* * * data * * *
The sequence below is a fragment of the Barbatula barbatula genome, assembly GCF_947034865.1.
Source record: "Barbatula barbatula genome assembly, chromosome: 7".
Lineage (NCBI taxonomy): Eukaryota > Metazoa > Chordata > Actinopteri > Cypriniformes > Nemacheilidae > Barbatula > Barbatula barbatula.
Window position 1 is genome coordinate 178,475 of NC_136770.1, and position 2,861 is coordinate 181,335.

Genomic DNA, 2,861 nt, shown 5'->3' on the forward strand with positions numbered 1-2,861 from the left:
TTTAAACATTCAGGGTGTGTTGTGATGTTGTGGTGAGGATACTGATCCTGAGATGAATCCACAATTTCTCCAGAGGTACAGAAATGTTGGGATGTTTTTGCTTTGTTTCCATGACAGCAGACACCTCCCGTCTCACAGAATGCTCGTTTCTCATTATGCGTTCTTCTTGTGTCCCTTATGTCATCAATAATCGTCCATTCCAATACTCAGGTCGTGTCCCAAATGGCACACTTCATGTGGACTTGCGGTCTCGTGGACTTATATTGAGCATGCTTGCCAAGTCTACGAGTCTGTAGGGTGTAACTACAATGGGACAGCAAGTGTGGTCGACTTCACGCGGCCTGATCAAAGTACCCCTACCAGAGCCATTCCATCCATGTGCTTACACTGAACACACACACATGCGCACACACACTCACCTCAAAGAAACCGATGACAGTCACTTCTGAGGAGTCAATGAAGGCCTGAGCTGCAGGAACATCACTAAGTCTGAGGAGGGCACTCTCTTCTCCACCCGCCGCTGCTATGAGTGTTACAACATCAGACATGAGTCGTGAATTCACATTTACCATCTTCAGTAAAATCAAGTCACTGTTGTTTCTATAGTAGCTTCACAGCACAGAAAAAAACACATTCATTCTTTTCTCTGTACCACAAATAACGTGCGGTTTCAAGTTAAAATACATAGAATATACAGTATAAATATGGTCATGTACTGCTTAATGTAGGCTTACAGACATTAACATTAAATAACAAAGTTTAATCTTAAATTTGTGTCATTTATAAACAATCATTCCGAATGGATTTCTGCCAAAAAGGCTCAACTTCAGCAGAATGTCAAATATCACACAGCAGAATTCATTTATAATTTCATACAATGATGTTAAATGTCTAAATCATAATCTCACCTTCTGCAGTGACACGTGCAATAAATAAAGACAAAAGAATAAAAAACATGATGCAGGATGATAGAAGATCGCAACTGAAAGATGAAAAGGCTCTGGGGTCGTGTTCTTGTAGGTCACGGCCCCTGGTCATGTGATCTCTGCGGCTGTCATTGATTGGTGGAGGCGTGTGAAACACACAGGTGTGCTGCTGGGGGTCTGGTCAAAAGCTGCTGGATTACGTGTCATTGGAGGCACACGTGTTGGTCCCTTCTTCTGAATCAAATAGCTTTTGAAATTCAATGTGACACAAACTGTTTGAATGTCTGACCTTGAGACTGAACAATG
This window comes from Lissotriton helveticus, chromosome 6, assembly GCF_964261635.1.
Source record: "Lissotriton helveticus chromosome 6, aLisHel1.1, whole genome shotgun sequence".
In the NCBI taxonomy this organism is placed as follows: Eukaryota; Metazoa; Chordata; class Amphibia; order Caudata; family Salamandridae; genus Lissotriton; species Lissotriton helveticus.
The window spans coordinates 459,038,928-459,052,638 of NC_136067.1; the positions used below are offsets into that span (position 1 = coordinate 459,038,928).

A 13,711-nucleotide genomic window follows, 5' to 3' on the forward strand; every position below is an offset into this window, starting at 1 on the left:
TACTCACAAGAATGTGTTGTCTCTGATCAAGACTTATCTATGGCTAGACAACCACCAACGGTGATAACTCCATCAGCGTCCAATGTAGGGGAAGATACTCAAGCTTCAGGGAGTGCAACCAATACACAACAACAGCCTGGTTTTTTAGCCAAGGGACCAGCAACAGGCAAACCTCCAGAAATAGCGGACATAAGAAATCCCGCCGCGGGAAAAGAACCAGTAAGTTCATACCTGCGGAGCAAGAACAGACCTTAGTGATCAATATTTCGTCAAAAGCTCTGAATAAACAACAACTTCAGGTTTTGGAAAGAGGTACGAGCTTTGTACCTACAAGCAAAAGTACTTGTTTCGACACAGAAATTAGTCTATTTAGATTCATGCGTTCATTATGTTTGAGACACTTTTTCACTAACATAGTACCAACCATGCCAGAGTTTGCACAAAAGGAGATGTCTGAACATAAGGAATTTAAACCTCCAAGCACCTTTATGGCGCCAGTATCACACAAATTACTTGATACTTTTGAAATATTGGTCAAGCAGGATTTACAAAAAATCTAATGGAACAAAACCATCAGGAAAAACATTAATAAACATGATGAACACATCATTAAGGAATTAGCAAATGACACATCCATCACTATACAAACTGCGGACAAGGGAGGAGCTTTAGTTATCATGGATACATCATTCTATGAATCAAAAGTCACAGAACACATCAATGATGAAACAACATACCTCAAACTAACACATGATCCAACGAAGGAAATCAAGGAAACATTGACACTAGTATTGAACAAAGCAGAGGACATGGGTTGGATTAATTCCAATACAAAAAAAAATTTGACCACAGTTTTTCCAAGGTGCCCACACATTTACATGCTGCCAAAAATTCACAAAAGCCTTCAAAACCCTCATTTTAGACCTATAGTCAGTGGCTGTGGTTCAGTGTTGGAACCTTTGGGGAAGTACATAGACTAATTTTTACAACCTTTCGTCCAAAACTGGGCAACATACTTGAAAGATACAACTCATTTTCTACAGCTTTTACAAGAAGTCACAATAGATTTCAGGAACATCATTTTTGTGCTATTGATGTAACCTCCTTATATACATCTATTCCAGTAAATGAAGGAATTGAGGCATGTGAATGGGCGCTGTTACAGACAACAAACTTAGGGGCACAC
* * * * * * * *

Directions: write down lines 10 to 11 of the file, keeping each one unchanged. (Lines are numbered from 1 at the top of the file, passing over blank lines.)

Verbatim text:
The window spans coordinates 459,038,928-459,052,638 of NC_136067.1; the positions used below are offsets into that span (position 1 = coordinate 459,038,928).

A 13,711-nucleotide genomic window follows, 5' to 3' on the forward strand; every position below is an offset into this window, starting at 1 on the left: